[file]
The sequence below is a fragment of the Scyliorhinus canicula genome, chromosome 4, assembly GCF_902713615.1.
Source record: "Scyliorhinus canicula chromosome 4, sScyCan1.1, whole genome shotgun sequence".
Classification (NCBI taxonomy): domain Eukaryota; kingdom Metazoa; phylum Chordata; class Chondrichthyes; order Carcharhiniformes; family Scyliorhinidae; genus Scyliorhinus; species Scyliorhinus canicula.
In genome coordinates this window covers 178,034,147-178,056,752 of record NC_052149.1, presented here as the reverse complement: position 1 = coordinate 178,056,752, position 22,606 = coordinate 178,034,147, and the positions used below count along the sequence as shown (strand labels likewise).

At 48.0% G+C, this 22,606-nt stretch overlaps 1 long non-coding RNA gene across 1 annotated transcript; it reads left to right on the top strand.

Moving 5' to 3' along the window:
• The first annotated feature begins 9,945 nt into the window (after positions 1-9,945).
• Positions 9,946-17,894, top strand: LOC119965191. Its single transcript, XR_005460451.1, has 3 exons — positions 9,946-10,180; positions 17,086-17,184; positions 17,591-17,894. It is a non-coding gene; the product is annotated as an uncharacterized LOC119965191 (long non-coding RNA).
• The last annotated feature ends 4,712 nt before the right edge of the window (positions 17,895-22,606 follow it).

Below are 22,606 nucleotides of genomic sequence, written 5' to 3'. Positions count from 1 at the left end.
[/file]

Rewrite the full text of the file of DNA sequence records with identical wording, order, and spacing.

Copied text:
The sequence below is a fragment of the Scyliorhinus canicula genome, chromosome 4, assembly GCF_902713615.1.
Source record: "Scyliorhinus canicula chromosome 4, sScyCan1.1, whole genome shotgun sequence".
Classification (NCBI taxonomy): domain Eukaryota; kingdom Metazoa; phylum Chordata; class Chondrichthyes; order Carcharhiniformes; family Scyliorhinidae; genus Scyliorhinus; species Scyliorhinus canicula.
In genome coordinates this window covers 178,034,147-178,056,752 of record NC_052149.1, presented here as the reverse complement: position 1 = coordinate 178,056,752, position 22,606 = coordinate 178,034,147, and the positions used below count along the sequence as shown (strand labels likewise).

At 48.0% G+C, this 22,606-nt stretch overlaps 1 long non-coding RNA gene across 1 annotated transcript; it reads left to right on the top strand.

Moving 5' to 3' along the window:
• The first annotated feature begins 9,945 nt into the window (after positions 1-9,945).
• Positions 9,946-17,894, top strand: LOC119965191. Its single transcript, XR_005460451.1, has 3 exons — positions 9,946-10,180; positions 17,086-17,184; positions 17,591-17,894. It is a non-coding gene; the product is annotated as an uncharacterized LOC119965191 (long non-coding RNA).
• The last annotated feature ends 4,712 nt before the right edge of the window (positions 17,895-22,606 follow it).

Below are 22,606 nucleotides of genomic sequence, written 5' to 3'. Positions count from 1 at the left end.